Being raised in a small, rural town has its pros and cons. If you’ve grown up in one, you are no doubt aware of this. Sure they offer a certain degree of safety thanks to the security that comes from knowing your neighbours and the obvious benefits of having an endless playground in your backyard, but alongside those perks comes the seclusion, the “small town mentality,” and the reality of less opportunity.
So you are a gifted athlete living in a rural community. When an opportunity does materialize, there is a huge cost factor to following that dream. Small town means less people which equates to larger costs to use facilities and ice time to practice hockey skills, open lanes for competitive swimming, and mat time for gymnasts.
In this town we have a gold mine that employs most people. The benefit of working for this large corporation is having access to the limited resources available (the arena, swimming pool, bowling alley, curling rink) without major cost, often for free. This job perk does not help the families who are not employed by the mine and their costs to access facilities and have the appropriate equipment is heightened—especially for families with more than one child.
Every child has heard their parents tell them, “You can be whatever you want to be” or “you can achieve anything.” While most parents want to believe that their child can achieve anything (whatever their dream, be it educational, meaningful relationships, or a chosen career). Can the same be said to children that dream of becoming athletes? Can young athletes grow and become great in a small town?
This is a question that has been asked and answered too many times within our community. We have all seen countless junior athletes pack up and move to urban communities to access more “demanding” fields of play, higher levels of competition and coaching. Parents here realizing that for their son or daughter to become the best that they can be athletically, Red Lake is not the place.
Every few years we see promising athletes leaving Red Lake in search of better opportunities in a wide range of disciplines including gymnastics, figure skating, pilotage, skiing, and most commonly, hockey. Does the exportation of our promising athletes have to be a reality? What is it that makes larger cities so appealing to athletes?
Having to face the difficulties of being an athlete in a small town for most of my life, I have seen first-hand what is lacking in this community: coaching, funding, and lack of enthusiasm/passion/spirit.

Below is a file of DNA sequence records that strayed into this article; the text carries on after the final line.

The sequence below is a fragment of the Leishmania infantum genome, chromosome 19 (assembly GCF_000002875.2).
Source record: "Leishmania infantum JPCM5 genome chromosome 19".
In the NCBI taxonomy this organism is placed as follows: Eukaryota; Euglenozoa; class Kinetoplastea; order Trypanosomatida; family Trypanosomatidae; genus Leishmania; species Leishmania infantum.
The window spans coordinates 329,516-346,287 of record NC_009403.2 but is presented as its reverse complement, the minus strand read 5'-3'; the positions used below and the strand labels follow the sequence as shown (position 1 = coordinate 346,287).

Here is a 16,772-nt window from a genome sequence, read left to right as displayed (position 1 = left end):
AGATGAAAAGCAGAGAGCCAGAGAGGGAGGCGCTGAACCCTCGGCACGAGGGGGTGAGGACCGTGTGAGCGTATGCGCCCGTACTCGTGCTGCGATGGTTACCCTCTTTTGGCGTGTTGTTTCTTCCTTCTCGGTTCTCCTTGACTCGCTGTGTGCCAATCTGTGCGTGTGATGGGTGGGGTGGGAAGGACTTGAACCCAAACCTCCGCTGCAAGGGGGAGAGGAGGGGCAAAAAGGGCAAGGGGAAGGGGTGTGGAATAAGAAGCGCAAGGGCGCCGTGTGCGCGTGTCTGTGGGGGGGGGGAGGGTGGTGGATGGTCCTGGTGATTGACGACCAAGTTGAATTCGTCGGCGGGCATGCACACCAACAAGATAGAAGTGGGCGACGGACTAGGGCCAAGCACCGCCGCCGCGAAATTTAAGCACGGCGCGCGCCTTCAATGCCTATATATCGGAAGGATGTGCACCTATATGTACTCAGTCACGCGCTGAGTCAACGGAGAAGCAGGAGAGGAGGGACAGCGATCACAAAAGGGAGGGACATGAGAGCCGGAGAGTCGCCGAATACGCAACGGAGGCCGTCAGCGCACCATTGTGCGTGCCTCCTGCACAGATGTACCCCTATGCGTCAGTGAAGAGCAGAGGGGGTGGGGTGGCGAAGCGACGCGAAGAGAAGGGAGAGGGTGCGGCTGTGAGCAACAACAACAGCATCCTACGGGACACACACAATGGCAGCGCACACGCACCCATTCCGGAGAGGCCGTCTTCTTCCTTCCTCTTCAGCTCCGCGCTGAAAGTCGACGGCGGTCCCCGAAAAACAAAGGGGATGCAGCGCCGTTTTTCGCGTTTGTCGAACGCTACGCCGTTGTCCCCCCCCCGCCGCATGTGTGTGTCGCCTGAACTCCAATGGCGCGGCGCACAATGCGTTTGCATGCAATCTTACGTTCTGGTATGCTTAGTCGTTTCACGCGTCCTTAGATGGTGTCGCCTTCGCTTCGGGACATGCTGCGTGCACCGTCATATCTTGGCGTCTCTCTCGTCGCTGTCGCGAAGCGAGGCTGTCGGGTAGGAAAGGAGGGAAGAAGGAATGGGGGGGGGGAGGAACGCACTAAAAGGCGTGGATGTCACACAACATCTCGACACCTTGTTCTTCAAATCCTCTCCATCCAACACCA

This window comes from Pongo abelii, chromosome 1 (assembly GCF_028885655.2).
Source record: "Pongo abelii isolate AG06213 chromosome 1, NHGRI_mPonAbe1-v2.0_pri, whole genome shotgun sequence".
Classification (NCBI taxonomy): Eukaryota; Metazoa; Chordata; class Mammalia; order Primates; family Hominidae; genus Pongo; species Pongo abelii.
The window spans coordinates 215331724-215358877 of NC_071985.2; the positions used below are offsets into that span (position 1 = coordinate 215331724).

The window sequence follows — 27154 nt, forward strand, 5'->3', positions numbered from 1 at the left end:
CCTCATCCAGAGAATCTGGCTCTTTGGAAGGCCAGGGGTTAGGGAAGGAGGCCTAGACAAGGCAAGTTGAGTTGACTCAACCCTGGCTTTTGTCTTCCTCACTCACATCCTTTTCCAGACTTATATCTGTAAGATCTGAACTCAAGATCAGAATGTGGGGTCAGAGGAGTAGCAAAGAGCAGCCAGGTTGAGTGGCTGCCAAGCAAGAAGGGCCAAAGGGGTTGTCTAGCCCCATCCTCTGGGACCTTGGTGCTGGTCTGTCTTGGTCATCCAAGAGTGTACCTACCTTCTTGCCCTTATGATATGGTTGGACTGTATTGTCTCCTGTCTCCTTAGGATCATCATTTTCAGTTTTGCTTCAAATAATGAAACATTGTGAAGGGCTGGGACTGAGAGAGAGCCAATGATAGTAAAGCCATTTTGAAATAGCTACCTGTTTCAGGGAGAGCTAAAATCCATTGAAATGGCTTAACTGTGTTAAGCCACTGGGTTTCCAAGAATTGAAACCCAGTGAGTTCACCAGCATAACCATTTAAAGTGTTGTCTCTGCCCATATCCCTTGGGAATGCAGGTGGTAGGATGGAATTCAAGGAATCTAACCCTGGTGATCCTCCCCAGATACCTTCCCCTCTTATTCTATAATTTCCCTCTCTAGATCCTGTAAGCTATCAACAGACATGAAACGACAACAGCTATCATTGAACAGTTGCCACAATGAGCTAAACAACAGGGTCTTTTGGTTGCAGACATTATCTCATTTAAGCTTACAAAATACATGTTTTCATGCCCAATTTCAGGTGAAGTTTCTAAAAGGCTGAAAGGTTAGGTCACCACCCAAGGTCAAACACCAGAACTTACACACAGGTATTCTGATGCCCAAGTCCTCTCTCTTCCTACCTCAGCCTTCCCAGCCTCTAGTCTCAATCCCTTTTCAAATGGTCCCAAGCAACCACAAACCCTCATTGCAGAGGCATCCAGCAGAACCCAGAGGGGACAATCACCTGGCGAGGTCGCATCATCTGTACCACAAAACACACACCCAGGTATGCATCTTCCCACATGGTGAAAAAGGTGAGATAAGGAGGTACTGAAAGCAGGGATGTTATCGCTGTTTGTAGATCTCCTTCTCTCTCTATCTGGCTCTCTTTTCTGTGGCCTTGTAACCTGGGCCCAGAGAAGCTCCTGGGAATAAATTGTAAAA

Quality coaching is a luxury many take for granted. It can mean the difference between a NorWOSSA championship and a national championship or a regional and a provincial medal. But how do small towns attract quality coaches or—possibly more important—train quality coaches? Funding. Funding programs in a small, rural community is a difficult task for most organizations and clubs. Smaller population size means fewer resources to pull from and fewer dollars to be shared around.
Tying everything together is a lack of commitment. This so-called spirit for sport, or lack thereof, is fundamental to why athletes cannot succeed in a small town. We have kids believing that because they play minor hockey in Red Lake/Rams, they won’t be scouted to play in the NHL one day. Athletes stunted by location, that are not striving for their athletic dreams simply because they are “from Red Lake.”
We need more young athletes determined to not let coming from a small town limit their drive and expectations. In order for this to happen, our athletes will require more community support—adults stepping up and becoming TRUE coaches, and businesses stepping up and providing funding for clubs other than the staple hockey programs.
There is no reason why athletes should feel restricted and burdened by living in a small town like Red Lake and relocating to see their dreams through to fruition shouldn’t be a necessity. I am not saying that every person participating in activities (hockey, figure skating, gymnastics, skiing, etc.) will have the desire to make this engagement a long term commitment and want to succeed globally, but I do believe that we need to make opportunities available to our youth. Without providing such opportunities, our youth will not see or reach their potential.
So let’s improve our thinking. Initially this has to start with the athletes themselves. Stand up and let others know what you are thinking, what you need, and what barriers are in your way.